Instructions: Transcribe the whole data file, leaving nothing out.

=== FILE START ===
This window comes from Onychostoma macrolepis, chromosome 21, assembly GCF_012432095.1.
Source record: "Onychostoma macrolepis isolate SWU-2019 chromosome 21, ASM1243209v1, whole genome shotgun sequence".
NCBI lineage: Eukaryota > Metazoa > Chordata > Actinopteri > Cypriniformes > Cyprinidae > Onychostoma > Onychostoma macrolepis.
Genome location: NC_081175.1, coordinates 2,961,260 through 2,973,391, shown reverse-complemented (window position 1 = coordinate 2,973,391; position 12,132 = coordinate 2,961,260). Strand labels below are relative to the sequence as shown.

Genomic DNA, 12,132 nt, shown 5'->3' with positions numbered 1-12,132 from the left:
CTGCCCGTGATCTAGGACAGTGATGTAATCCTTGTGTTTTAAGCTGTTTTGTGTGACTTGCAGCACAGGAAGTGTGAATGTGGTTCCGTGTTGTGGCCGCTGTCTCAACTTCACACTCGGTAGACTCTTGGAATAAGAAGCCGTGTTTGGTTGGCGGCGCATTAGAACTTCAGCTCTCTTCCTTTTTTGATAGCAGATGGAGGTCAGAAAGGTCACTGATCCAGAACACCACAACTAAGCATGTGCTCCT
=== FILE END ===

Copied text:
This window comes from Onychostoma macrolepis, chromosome 21, assembly GCF_012432095.1.
Source record: "Onychostoma macrolepis isolate SWU-2019 chromosome 21, ASM1243209v1, whole genome shotgun sequence".
NCBI lineage: Eukaryota > Metazoa > Chordata > Actinopteri > Cypriniformes > Cyprinidae > Onychostoma > Onychostoma macrolepis.
Genome location: NC_081175.1, coordinates 2,961,260 through 2,973,391, shown reverse-complemented (window position 1 = coordinate 2,973,391; position 12,132 = coordinate 2,961,260). Strand labels below are relative to the sequence as shown.

Genomic DNA, 12,132 nt, shown 5'->3' with positions numbered 1-12,132 from the left:
CTGCCCGTGATCTAGGACAGTGATGTAATCCTTGTGTTTTAAGCTGTTTTGTGTGACTTGCAGCACAGGAAGTGTGAATGTGGTTCCGTGTTGTGGCCGCTGTCTCAACTTCACACTCGGTAGACTCTTGGAATAAGAAGCCGTGTTTGGTTGGCGGCGCATTAGAACTTCAGCTCTCTTCCTTTTTTGATAGCAGATGGAGGTCAGAAAGGTCACTGATCCAGAACACCACAACTAAGCATGTGCTCCT